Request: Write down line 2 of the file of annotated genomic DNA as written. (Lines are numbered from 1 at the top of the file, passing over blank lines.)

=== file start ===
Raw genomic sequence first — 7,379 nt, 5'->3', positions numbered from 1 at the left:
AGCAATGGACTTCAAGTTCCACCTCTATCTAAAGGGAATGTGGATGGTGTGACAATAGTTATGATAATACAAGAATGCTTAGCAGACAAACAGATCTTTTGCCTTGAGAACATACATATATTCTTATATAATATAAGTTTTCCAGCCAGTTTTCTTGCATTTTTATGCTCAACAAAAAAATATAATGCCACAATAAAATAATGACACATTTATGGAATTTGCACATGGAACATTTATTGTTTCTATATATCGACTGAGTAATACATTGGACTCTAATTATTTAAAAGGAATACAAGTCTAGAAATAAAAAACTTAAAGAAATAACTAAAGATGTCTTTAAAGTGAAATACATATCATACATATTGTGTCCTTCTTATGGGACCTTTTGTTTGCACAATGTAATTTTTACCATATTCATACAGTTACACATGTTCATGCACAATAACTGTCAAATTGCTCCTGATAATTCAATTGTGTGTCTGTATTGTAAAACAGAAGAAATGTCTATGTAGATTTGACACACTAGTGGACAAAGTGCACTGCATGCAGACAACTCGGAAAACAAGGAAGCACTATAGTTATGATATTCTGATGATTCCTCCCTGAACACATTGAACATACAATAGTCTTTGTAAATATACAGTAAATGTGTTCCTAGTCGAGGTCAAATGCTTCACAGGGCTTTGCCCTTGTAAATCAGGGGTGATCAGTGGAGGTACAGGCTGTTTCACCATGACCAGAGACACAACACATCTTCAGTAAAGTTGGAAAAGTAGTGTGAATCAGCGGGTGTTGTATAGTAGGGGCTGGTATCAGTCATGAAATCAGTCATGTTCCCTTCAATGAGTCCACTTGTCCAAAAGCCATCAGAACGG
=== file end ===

AGCAATGGACTTCAAGTTCCACCTCTATCTAAAGGGAATGTGGATGGTGTGACAATAGTTATGATAATACAAGAATGCTTAGCAGACAAACAGATCTTTTGCCTTGAGAACATACATATATTCTTATATAATATAAGTTTTCCAGCCAGTTTTCTTGCATTTTTATGCTCAACAAAAAAATATAATGCCACAATAAAATAATGACACATTTATGGAATTTGCACATGGAACATTTATTGTTTCTATATATCGACTGAGTAATACATTGGACTCTAATTATTTAAAAGGAATACAAGTCTAGAAATAAAAAACTTAAAGAAATAACTAAAGATGTCTTTAAAGTGAAATACATATCATACATATTGTGTCCTTCTTATGGGACCTTTTGTTTGCACAATGTAATTTTTACCATATTCATACAGTTACACATGTTCATGCACAATAACTGTCAAATTGCTCCTGATAATTCAATTGTGTGTCTGTATTGTAAAACAGAAGAAATGTCTATGTAGATTTGACACACTAGTGGACAAAGTGCACTGCATGCAGACAACTCGGAAAACAAGGAAGCACTATAGTTATGATATTCTGATGATTCCTCCCTGAACACATTGAACATACAATAGTCTTTGTAAATATACAGTAAATGTGTTCCTAGTCGAGGTCAAATGCTTCACAGGGCTTTGCCCTTGTAAATCAGGGGTGATCAGTGGAGGTACAGGCTGTTTCACCATGACCAGAGACACAACACATCTTCAGTAAAGTTGGAAAAGTAGTGTGAATCAGCGGGTGTTGTATAGTAGGGGCTGGTATCAGTCATGAAATCAGTCATGTTCCCTTCAATGAGTCCACTTGTCCAAAAGCCATCAGAACGG